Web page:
Year 575 (DLXXV) was a common year starting on Tuesday (link will display the full calendar) of the Julian calendar. The denomination 575 for this year has been used since the early medieval period, when the Anno Domini calendar era became the prevalent method in Europe for naming years.

Byzantine Papacy

The Byzantine Papacy was a period of Byzantine domination of the Roman papacy from 537 to 752, when popes required the approval of the Byzantine Emperor for episcopal consecration, and many popes were chosen from the apocrisiarii (liaisons from the pope to the emperor) or the inhabitants of Byzantine-ruled Greece, Syria, or Sicily. Justinian I conquered the Italian peninsula in the Gothic War (535–554) and appointed the next three popes, a practice that would be continued by his successors and later be delegated to the Exarchate of Ravenna.

With the exception of Pope Martin I, no pope during this period questioned the authority of the Byzantine monarch to confirm the election of the bishop of Rome before consecration could occur; however, theological conflicts were common between pope and emperor in the areas such as monothelitism and iconoclasm.

Greek-speakers from Greece, Syria, and Sicily replaced members of the powerful Roman nobles in the papal chair during this period. Rome under the Greek popes constituted a "melting pot" of Western and Eastern Christian traditions, reflected in art as well as liturgy.

Constantius of Aquino

Saint Constantius of Aquino (Italian: Costanzo di Aquino) (6th century) was a bishop of Aquino in Italy, noted for his gift of prophecy, and a saint. He is commemorated in the Roman Martyrology on Sept. 1.Gregory the Great noted the only certain dates of Constantius's life: he was already bishop of Aquino during the life of Saint Benedict, who died in 543; and he himself died during the papacy of Pope John III (561-574). Gregory also records his last prophecy: on his deathbed Constantius foretold that he would be succeeded by a muleteer and a washerman, after which Aquino would have no more bishops. The next bishop after him was his deacon, Andrew, who had once been a muleteer, and after Andrew, Jovinus, a former washerman. During his episcopacy Aquino was overrun by the Lombards. Many of the inhabitants were killed by the invaders, and many more died of a plague, and there was no-one left fit to be bishop, whereby Constantius's prophecy was fulfilled.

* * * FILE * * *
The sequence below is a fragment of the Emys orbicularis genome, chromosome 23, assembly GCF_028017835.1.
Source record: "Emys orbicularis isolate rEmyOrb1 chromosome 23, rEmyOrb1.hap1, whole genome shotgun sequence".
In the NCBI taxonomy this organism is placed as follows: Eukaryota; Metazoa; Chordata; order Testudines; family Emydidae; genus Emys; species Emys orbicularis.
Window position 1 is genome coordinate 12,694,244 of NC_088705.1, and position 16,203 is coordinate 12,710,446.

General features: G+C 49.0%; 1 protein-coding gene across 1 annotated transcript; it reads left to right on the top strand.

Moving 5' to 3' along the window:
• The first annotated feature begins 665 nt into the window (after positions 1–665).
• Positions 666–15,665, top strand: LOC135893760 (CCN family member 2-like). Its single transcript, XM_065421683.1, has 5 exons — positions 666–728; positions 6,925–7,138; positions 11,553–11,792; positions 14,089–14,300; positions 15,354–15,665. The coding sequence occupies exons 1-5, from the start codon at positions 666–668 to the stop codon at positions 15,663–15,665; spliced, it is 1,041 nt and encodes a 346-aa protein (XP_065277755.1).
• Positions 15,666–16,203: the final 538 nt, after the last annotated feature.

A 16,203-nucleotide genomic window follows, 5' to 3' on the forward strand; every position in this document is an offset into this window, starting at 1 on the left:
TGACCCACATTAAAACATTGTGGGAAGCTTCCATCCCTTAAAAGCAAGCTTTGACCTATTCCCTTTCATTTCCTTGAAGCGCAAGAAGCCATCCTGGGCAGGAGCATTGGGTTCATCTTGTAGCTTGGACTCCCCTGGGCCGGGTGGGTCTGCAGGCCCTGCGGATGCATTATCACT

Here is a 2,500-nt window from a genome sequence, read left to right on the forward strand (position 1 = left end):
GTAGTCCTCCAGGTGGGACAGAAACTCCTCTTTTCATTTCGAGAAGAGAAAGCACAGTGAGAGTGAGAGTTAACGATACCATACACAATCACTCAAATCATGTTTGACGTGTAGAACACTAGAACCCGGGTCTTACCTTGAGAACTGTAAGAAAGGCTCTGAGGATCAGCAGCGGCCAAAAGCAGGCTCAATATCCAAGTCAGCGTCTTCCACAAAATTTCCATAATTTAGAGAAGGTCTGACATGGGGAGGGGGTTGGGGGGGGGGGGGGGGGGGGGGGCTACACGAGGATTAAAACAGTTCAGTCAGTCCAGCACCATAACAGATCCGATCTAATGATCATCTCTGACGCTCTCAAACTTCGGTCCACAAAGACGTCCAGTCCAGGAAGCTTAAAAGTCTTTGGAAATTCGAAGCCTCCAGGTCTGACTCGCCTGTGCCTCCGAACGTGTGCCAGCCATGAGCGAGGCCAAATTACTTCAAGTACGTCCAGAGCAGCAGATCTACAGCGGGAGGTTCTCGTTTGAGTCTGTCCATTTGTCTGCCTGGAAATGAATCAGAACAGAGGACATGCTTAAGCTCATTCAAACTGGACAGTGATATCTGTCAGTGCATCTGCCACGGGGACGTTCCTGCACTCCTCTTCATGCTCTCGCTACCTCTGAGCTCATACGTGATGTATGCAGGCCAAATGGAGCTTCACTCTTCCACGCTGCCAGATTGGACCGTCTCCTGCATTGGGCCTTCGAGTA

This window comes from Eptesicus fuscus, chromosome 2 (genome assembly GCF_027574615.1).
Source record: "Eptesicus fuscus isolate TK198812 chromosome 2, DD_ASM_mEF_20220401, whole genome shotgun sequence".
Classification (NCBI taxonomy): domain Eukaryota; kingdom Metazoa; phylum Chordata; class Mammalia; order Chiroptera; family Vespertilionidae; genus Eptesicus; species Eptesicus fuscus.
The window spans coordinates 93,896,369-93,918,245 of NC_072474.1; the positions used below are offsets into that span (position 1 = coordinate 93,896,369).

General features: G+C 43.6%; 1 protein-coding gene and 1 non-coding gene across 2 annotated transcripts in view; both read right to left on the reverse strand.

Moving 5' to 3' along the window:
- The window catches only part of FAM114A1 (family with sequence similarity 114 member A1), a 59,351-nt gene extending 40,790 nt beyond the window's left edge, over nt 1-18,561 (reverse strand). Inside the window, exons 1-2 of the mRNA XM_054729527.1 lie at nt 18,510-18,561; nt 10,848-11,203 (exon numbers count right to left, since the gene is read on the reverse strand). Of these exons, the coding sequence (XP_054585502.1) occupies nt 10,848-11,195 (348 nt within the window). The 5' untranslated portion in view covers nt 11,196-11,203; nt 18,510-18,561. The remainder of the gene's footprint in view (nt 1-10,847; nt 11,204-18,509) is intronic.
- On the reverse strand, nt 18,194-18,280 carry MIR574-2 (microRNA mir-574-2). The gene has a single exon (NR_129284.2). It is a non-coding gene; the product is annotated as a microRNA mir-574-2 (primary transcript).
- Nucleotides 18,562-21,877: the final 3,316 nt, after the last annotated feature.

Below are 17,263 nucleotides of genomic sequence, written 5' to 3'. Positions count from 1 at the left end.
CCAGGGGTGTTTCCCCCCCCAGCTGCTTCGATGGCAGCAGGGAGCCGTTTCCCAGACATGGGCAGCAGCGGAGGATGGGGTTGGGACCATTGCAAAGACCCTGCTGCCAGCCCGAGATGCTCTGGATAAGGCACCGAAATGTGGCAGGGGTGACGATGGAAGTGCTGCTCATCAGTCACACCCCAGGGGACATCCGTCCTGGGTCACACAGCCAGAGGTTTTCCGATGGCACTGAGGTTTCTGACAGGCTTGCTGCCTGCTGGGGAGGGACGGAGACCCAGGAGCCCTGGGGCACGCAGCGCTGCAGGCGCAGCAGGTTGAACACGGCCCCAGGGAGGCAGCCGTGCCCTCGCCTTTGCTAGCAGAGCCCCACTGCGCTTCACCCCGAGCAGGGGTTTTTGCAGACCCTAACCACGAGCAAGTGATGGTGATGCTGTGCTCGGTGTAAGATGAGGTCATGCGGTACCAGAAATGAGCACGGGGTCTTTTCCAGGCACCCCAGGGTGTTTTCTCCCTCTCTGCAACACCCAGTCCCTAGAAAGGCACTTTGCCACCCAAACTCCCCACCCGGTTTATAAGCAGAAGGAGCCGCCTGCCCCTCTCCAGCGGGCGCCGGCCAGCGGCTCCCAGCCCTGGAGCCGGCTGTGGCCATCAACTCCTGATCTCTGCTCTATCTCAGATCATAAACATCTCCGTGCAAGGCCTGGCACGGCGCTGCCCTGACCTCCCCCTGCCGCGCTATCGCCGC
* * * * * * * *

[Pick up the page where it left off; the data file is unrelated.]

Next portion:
On 10 December 1742 Bishop Spadea of Aquino translated the relics of Constantius from the old cathedral of Saint Peter, where they had been re-discovered, to the new cathedral dedicated to Saint Constantius himself, where they were placed beneath the high altar. This cathedral was destroyed in World War II, in May 1944, was rebuilt and in October 1963 dedicated to both Saint Constantius and to Saint Thomas Aquinas.

Council of Lyon

The Council of Lyon may refer to a number of synods or councils of the Roman Catholic Church, held in Lyon, France or in nearby Anse.

Previous to 1313, a certain Abbé Martin counted twenty-eight synods or councils held at Lyons

or at Anse.Some of these synods include:

Synod of Lyon (before 523), at which eleven of the members of the Synod of Epaone (517) were present

Synod of Lyon (567), in the presence of Pope John III and during which bishops Salonius of Embrun and Sagittarius of Gap were condemned

First Council of Lyon (1245; Pope Innocent IV; regarding the Crusades)

Second Council of Lyon (1274; Pope Gregory X; regarding union with the Eastern Orthodox and other matters)

John III of Alexandria

John III of Alexandria may refer to:

Pope John II (III) of Alexandria (Patriarch John III of Alexandria), ruled in 505–516

Pope John III of Alexandria, ruled in 680–689

Monastery of Saint Macarius the Great

The Monastery of Saint Macarius the Great also known as Dayr Aba Maqār (Arabic: دير الأنبا مقار‎) is a Coptic Orthodox monastery located in Wadi El Natrun, Beheira Governorate, about 92 km (57 mi) north-west of Cairo, and off the highway between Cairo and Alexandria.

Pope Benedict I

Pope Benedict I (Latin: Benedictus I; d. 30 July 579) was Pope from 2 June 575 to his death in 579.

Pope Isaac of Alexandria

Pope Isaac of Alexandria (fl. 690), 41st Pope of Alexandria and Patriarch of the See of St. Mark, was born in El-Borolos from rich, God-fearing parents. They begot him long after their marriage. When they took him for baptism, the bishop who baptized him saw a cross of light over his head. The bishop laid the boy's hand over his head and prophesied concerning him saying, "The church of God will be entrusted to him." Then he told his parents, "Take care of him, for he is a chosen vessel of God."